Dr. Talbot:
It's tough when you have the joy of this new family member and then you have to navigate all these really complicated issues, you know, the. It's been a very difficult message to communicate. I marvel at the CDC graphics that are out right now and are here to help us do this. They're pretty complicated.

Dr. Talbot:
You know, when people make broad sweeping statements regarding "we don't need masks anymore", it's really betraying the fact that there are a lot of footnotes to this. There are suggestions around how to interact with people safely, like you've asked about Laura, and the best is when everyone is vaccinated and in small groups and also outside is better.

Dr. Talbot:
So, you know, you've heard these themes and hygiene is great, social distancing, keeping distance. But we are recognizing increasingly that there are benefits of being vaccinated. So learning those and hearing about activities is not as dichotomous, not as safe or not safe, but somewhere on a continuum. It depends a lot on, you know, what setting you're in, your own risk tolerance, your ability to wear a mask, your number of people in the circle who are vaccinated. So take take a look at some of that data and just know the principles here are that it's a transition. Being vaccinated is affording us a great new number of freedoms. And we're all finding our way in this next stage.

Laura Knoy:
So and I understand you don't want to give specific advice, Dr. Talbot, but it's my understanding that when someone is fully vaccinated, the risk of them infecting someone else is quite low, you know, because who wants to, you know, be six feet apart from a baby? I mean, you meet a new baby, you want to hold it. So that's social distancing with the baby isn't very satisfying.

Dr. Chan:
No, it's a good one. Thank you for circling me back to that really important aspect of Laura's question, which is, if you're vaccinated, is it possible that you can still transmit even if you don't have symptoms? And that's one of those places where we're learning more and more and more. And it's frankly all good news that a person who has Breakthru disease, even though vaccinated, is a lot less likely to transmit. And and we just think that that initial fear of widespread asymptomatic transmission from fully vaccinated persons is as diminished. We just it's, as you say, Laura, that the vaccinated persons probably need to put aside that concern that they may be asymptomatic vectors or transmitters of disease. Dr. Chan, what do you think?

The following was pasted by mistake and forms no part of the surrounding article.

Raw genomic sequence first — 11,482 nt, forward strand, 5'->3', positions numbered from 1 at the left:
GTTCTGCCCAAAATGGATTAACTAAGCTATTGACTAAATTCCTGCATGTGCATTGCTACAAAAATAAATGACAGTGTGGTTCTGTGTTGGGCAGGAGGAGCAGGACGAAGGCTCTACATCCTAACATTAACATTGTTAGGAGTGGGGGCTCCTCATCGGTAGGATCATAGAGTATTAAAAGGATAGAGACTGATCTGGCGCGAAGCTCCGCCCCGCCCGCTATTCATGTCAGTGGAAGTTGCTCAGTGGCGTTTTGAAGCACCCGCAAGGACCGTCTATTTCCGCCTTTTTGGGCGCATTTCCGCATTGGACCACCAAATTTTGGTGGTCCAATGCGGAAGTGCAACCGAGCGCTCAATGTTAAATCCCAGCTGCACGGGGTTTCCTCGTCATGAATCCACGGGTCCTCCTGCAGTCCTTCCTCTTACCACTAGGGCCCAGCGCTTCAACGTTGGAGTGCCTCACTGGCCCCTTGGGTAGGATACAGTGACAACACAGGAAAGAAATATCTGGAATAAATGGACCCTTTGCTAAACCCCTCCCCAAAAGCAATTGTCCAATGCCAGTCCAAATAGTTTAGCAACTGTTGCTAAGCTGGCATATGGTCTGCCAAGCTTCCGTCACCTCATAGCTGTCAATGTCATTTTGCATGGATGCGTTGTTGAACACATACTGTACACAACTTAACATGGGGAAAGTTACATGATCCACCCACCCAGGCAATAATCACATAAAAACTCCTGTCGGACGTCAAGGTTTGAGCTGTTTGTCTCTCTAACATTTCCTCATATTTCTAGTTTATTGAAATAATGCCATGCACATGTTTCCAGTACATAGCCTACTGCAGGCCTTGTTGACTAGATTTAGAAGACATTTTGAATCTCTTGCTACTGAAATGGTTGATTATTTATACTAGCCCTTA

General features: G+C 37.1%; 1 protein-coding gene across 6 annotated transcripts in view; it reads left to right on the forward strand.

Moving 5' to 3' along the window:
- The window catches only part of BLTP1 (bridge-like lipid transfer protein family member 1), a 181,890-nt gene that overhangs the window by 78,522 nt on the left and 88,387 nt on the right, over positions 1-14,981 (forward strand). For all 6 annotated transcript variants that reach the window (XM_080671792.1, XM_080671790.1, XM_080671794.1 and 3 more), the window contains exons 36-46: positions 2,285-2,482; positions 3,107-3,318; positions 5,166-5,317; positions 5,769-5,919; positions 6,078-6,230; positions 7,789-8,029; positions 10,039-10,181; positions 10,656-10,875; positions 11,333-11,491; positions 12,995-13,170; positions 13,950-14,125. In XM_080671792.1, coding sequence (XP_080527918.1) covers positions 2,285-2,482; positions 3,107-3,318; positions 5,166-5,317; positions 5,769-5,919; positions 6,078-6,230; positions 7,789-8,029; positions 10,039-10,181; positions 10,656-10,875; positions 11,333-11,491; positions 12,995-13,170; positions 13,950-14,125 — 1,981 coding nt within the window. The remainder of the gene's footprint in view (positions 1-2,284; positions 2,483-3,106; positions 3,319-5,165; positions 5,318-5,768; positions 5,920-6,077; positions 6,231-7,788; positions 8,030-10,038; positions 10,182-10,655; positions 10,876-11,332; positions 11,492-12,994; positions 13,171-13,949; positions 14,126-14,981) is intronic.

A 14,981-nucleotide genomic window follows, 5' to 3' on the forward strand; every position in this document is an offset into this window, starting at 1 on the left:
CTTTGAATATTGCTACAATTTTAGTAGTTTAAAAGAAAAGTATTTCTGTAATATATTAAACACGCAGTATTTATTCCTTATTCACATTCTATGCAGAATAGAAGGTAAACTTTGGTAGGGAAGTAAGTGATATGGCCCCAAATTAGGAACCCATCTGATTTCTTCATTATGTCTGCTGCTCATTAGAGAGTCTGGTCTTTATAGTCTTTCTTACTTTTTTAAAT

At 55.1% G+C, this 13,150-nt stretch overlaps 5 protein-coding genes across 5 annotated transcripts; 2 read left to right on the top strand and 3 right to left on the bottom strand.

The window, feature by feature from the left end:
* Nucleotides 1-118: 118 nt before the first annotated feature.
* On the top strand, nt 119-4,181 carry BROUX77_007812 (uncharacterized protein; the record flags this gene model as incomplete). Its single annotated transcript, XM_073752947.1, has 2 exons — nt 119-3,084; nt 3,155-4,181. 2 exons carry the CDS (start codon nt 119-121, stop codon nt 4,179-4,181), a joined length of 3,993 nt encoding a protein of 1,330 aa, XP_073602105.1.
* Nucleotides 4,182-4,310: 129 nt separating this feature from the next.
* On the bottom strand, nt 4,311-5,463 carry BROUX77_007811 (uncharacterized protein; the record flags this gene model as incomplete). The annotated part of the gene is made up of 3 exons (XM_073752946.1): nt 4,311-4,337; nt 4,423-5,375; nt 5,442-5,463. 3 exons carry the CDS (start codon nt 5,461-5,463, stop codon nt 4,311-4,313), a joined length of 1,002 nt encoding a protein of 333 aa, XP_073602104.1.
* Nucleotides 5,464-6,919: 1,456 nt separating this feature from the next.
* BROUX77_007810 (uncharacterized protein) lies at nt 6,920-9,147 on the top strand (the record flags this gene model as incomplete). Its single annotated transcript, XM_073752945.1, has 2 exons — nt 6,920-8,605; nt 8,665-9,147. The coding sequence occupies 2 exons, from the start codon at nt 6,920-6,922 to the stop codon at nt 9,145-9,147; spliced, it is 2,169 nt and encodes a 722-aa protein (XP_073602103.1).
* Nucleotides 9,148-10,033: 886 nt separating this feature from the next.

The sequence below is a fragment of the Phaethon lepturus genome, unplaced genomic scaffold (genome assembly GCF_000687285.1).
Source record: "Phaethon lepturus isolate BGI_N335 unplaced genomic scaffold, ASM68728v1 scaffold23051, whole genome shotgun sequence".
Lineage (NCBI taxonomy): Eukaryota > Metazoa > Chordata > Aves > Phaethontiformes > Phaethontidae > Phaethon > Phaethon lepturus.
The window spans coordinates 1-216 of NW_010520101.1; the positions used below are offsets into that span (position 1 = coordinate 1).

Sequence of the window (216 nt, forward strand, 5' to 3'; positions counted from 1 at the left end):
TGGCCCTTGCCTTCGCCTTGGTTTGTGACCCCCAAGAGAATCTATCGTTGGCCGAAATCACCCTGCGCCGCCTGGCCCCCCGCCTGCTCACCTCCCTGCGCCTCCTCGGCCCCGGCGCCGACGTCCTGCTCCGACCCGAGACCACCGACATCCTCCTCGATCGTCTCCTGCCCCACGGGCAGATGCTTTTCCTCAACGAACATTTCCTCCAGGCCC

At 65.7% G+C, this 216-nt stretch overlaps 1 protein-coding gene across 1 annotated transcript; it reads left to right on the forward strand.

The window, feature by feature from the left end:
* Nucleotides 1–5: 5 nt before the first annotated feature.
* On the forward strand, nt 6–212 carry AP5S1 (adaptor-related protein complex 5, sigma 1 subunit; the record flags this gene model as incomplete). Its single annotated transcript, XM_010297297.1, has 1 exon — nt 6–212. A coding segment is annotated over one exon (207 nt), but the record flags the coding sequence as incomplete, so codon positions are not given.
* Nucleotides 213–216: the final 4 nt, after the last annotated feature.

Dr. Chan:
Yeah, I was just going to add that, you know, that this is the whole purpose of vaccination is to allow people to begin to feel comfortable with some of these, you know, social interactions. With that said, I think, you know, some some people are having a more difficult time pulling back on some of the restrictions than others. And so there are steps that people can take if they're uncomfortable, like, you know, asking family members, even fully vaccinated family members, to wear masks while they're holding an unvaccinated newborn or, you know, limiting the number of people that you're allowing into your household or, you know, coming in to see the baby. So we want these social interactions to take place. And that's the whole benefit and purpose of vaccination is to but again, to allow these types of social interactions. But for people that are feeling uncomfortable still and we know those individuals are out there, there are additional steps, reasonable steps that that could be taken to help people feel more comfortable beginning to socially reintegrate, if I can frame it that way, you know, including asking people to wear masks that people are uncomfortable.